Goodness and blessing
Exploring the Jewish educational practices of well-being
What are the Jewish practices, pedagogies and resources that might promote health and wellbeing, both in content and in implementation?
Our children and teens are in crisis; all you have to do is Google “children and mental health news” to see the sobering studies on the impact of the pandemic, social media and the general state of the world on our young people. And frankly, the situation is not that much better for adults. As educators, we see how so many of the students who learn with us, regardless of their age or educational context, are really struggling.
But this is not the first time that students have struggled. In fact, it is possible to argue that Jewish education, going all the way back to the sages, is itself a response to challenging and even traumatic circumstances. This is good news; it means our ancestors have left us a treasure chest of wisdom and insight that helped them survive and even flourish over the ages in the many lands in which they lived.
Among other things, our ancestors left us with a beautiful definition of what a life of wellbeing looks like, tucked away into the Blessing for the New Month. This blessing is traditionally recited during the Torah service on the last Shabbat morning of the month. It reminds the congregation when the new month will begin, the new moon being notoriously difficult to see on one’s own. It also asks God to renew us for a life of “goodness and blessing,” which is, perhaps, a more authentically Jewish way to express our contemporary concept of “wellbeing.”
The content is quite familiar to those of us in the field of wellness today. The blessing asks for wellbeing that is physical (strong bones and a good livelihood), intellectual (love of Torah), emotional (life free of shame and filled with dignity) and spiritual (a life of awe and morality). It asks for long life, peace, wealth and that all the deepest desires of our hearts be fulfilled for goodness. It is a beautiful vision of a life well-lived, evoked each month to remind us anew.
As educators, this text may serve as a compelling roadmap for what we are educating towards, and an exciting one to study and then consider: How does the vision articulated in this text get expressed in today’s world? It also raises a provocative question: What are the specifically, if not uniquely, Jewish practices, pedagogies and resources which themselves support wellbeing, not just in content but also in implementation?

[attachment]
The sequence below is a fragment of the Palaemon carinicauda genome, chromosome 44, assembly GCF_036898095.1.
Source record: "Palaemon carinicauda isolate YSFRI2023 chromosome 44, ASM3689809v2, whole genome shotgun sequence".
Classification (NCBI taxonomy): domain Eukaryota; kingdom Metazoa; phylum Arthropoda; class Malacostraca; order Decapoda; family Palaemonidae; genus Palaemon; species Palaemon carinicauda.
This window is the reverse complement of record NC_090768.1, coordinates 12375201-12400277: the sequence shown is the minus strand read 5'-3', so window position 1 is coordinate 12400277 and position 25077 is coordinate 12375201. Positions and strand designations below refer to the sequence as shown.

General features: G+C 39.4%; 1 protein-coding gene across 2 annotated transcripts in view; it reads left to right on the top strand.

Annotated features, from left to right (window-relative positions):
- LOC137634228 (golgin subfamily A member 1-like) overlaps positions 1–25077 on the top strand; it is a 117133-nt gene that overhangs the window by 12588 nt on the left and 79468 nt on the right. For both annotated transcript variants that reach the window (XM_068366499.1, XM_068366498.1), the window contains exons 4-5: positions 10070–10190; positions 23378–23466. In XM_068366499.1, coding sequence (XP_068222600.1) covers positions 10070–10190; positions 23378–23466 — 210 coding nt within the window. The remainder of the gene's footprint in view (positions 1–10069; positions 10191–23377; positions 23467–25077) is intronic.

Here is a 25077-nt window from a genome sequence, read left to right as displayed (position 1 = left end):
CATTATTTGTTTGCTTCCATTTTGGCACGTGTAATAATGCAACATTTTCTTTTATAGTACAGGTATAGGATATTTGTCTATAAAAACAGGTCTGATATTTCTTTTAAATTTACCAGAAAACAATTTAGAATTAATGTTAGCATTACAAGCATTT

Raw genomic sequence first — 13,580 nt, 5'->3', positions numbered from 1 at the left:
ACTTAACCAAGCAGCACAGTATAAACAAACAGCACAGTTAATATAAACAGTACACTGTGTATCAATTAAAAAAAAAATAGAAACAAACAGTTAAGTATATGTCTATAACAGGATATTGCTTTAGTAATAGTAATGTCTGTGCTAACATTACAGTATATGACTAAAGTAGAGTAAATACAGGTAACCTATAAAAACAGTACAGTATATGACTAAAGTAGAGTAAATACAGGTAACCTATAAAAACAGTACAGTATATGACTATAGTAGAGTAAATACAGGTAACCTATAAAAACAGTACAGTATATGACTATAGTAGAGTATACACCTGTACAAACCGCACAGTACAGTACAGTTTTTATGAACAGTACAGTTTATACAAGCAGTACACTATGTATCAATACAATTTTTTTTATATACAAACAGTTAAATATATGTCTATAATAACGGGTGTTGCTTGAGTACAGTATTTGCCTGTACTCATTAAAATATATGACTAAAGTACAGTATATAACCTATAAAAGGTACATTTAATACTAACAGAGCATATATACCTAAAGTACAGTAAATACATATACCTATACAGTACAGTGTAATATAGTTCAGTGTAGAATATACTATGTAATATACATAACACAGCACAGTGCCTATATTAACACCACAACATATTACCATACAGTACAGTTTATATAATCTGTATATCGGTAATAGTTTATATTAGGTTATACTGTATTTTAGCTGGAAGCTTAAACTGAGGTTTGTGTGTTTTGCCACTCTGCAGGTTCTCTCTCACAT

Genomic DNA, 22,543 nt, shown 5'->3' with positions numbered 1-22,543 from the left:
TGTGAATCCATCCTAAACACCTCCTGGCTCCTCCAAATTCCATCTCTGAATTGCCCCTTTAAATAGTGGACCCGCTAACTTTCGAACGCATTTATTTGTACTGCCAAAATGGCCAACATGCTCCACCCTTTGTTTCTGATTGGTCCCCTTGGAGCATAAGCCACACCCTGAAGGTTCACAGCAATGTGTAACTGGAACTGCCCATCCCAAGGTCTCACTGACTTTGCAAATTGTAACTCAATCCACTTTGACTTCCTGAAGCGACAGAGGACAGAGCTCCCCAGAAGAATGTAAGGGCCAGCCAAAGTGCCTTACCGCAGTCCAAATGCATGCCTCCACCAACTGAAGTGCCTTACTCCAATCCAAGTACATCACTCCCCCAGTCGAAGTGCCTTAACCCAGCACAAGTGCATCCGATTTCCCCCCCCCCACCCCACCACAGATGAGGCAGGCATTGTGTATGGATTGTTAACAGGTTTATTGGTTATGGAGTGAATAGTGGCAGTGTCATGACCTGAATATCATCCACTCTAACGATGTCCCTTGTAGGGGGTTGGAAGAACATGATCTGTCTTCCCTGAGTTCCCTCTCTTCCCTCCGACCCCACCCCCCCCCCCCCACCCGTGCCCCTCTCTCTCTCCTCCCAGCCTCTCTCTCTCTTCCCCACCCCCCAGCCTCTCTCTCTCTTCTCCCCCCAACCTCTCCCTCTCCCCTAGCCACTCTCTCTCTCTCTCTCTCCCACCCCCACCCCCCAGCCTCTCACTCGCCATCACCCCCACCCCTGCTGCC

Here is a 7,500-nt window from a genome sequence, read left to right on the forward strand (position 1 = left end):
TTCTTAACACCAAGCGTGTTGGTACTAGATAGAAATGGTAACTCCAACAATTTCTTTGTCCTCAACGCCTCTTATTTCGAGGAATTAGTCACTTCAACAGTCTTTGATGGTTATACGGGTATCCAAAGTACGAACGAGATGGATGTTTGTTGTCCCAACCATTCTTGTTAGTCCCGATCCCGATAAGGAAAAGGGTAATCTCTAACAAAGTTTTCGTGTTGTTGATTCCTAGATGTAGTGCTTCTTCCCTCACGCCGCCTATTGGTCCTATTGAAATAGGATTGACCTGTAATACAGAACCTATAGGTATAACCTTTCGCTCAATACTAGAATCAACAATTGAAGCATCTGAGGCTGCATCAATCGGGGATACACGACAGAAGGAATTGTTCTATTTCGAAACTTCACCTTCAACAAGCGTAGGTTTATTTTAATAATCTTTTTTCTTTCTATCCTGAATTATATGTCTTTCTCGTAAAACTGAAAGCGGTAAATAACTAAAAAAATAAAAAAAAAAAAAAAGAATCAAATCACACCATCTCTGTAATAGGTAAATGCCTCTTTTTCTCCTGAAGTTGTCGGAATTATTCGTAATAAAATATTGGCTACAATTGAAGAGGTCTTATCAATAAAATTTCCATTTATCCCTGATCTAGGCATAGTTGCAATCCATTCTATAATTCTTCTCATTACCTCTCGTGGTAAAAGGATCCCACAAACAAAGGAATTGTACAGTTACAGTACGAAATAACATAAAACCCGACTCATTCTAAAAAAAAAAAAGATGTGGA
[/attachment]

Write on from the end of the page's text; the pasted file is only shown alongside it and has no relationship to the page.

The blessing for the new month declares, “Chaverim Kol Yisrael” – let all of Israel be friends! We know that many educators are experiencing burnout and compassion fatigue due to the emotional toll they have had to carry for themselves, their communities and their students over the past almost two years. By exploring Jewish pedagogies and practices that promote health and wellbeing, and building a sense of connection and inspiration, educators can experience renewed purpose, collegiality, and friendship – and help their learners find meaning, too.
This year, Rabbi Lisa Goldstein and Mollie Andron, senior program director at: M2: The Institute for Experiential Education will be the lead facilitators of the Pedagogies of Wellbeing Research Fellowship, one of two M2 research fellowships. During this fellowship, a group of distinguished educators will explore and investigate pedagogies and practices that promote health and wellbeing.
Throughout these paid fellowships, select fellows will spend eight months researching and developing educational practices drawn from Jewish tradition through individual research, hevruta study, cohort meetings and a process of sharing and receiving feedback on individual projects. Applications for both fellowships are due by November 21, 2021.
Rabbi Lisa Goldstein is a master teacher and facilitator with almost 25 years of executive experience. Educated at Brown University and Hebrew Union College, she has worked as a congregational rabbi, the director of Hillel of San Diego and most recently, as the executive director of the Institute for Jewish Spirituality. She currently works in private practice, teaching Jewish mindfulness meditation, prayer and other Jewish spiritual practice and working with clients one-on-one for coaching, spiritual direction and NARM, a therapeutic approach to developmental trauma healing. She lives in New York City with her husband and foster son.